I love historical books, so creating the world I did allows me to pull from a lot of the nonfiction I read. Also, when actively writing, Google. So much Google. I have to clear my search history quite frequently so the strange things I google don’t pop up as suggested autocomplete.

When you’re writing an emotionally draining scene, how do you get in the mood? How do you deal with the emotional impact of a book (on yourself) as you are writing the story?

I act the big scenes out. I will sit alone in the living room and say all of the dialogue out loud. I throw everything I can into it so I can hear and feel it myself and try to put that into my writing. When I finish those big scenes, I am usually either emotionally dead and just go straight to bed (I only write these scenes at night), or I am incredibly inspired and just keep writing off that high.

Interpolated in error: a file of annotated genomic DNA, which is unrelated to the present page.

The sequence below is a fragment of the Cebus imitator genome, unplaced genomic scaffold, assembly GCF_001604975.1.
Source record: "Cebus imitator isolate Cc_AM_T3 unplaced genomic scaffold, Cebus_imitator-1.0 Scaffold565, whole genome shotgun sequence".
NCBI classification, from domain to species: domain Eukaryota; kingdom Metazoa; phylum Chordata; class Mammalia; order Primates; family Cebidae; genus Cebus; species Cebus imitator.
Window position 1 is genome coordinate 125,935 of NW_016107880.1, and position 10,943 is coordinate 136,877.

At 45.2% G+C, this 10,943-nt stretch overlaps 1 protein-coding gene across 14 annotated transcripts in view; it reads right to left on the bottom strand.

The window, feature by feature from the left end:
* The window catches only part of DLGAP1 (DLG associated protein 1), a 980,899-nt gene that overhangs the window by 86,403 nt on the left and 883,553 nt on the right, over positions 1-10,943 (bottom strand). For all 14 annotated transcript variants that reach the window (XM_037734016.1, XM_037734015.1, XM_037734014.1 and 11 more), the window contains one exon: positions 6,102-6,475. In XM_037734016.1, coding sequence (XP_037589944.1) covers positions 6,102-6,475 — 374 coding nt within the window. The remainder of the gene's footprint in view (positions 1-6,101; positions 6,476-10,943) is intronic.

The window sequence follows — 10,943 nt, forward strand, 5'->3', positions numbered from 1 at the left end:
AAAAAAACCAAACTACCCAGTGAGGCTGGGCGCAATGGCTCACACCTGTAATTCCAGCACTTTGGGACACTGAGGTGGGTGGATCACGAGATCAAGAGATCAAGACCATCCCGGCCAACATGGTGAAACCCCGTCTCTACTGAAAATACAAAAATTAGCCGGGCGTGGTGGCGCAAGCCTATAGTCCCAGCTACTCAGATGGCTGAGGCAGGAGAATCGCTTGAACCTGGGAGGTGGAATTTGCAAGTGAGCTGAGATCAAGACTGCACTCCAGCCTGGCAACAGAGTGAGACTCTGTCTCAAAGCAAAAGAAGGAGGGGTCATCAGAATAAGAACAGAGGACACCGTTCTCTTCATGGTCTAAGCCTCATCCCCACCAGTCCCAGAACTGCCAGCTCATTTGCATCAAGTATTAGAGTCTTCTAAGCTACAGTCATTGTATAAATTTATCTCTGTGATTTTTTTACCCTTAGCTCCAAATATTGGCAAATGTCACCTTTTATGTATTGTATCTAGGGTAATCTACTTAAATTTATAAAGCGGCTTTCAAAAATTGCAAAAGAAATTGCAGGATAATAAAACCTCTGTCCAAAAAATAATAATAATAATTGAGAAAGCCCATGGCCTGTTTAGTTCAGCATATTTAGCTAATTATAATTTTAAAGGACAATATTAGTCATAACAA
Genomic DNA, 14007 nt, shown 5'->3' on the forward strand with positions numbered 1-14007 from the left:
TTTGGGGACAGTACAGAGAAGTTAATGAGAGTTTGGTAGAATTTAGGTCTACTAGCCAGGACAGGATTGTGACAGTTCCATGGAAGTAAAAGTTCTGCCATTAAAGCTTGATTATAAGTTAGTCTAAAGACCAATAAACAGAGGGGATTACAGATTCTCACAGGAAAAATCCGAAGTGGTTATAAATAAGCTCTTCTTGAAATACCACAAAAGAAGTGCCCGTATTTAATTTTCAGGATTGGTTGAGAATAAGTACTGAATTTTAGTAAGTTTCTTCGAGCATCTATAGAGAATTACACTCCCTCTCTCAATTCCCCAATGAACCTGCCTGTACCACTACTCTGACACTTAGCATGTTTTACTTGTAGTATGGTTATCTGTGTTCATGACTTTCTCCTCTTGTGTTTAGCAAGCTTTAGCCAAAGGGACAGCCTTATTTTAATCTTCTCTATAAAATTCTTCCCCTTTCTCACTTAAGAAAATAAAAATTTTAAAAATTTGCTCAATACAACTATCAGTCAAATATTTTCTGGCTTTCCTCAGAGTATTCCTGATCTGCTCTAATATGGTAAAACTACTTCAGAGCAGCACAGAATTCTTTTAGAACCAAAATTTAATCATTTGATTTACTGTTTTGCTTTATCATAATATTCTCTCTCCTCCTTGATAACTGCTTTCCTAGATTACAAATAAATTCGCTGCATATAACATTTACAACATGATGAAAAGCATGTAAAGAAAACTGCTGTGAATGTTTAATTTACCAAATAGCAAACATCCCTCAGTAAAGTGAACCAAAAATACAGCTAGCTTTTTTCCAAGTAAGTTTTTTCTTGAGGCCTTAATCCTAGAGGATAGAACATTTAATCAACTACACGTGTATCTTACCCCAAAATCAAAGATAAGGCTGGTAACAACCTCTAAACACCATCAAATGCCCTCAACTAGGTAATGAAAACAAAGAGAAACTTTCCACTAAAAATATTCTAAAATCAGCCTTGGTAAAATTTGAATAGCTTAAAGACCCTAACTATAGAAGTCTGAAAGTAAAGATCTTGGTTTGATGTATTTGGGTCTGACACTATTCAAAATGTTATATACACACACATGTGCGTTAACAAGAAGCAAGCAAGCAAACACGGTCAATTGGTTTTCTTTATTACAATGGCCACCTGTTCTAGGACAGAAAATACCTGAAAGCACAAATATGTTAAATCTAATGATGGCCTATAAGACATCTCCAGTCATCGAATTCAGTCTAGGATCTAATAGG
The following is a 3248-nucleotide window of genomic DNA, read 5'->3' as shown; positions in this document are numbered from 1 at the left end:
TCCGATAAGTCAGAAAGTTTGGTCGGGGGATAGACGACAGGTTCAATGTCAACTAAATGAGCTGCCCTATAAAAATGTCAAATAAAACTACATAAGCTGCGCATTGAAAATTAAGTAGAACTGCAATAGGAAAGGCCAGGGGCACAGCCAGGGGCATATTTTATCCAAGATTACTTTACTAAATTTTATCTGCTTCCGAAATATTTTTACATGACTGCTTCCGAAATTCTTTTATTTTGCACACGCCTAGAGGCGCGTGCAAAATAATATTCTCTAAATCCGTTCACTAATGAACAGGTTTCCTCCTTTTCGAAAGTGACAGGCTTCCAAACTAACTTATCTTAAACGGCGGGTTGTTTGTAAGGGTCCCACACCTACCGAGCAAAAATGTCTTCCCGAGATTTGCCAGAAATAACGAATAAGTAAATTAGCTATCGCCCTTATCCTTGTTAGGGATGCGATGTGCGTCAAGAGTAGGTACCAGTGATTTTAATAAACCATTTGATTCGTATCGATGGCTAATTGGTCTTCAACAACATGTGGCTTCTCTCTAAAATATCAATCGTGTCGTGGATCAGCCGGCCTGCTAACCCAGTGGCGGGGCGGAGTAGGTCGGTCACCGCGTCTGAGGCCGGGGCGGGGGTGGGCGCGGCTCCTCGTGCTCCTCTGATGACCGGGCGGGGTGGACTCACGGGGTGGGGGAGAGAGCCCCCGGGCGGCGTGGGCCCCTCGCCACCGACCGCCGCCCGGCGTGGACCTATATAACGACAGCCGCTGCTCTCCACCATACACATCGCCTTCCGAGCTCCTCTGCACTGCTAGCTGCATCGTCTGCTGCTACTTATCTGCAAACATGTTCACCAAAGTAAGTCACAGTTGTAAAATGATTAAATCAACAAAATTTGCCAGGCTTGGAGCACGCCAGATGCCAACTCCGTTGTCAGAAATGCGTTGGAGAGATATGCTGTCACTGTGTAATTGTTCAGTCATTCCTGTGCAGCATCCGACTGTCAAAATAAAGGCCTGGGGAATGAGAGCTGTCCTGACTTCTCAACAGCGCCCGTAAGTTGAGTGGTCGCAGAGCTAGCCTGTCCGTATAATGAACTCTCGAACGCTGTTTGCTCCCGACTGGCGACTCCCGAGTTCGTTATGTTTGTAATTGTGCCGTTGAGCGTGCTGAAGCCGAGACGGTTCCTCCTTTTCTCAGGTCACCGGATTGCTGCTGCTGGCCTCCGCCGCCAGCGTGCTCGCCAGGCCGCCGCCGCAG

How do you handle literary criticism?

I tear up. I know it is dumb. I know people are mostly supportive and want to tell me ways to improve. But my entire life if I’m told I did not do something right I get emotional. It is just reactionary. I do appreciate feedback, but I always need a moment to get over that knot in the throat.

How much ‘world building’ takes place before you start writing?

I thought it was a lot, but the world kept building itself as I wrote, so apparently about half.

Where can readers find out more about you and your book, and are you on social media?

You can find out more about Mask on its Amazon and Goodreads pages. One day I hope to have a website, but it is not in the budget just yet.

I am very active on Instagram as and make sure to post major updates on Facebook under Andrea Fink, Author.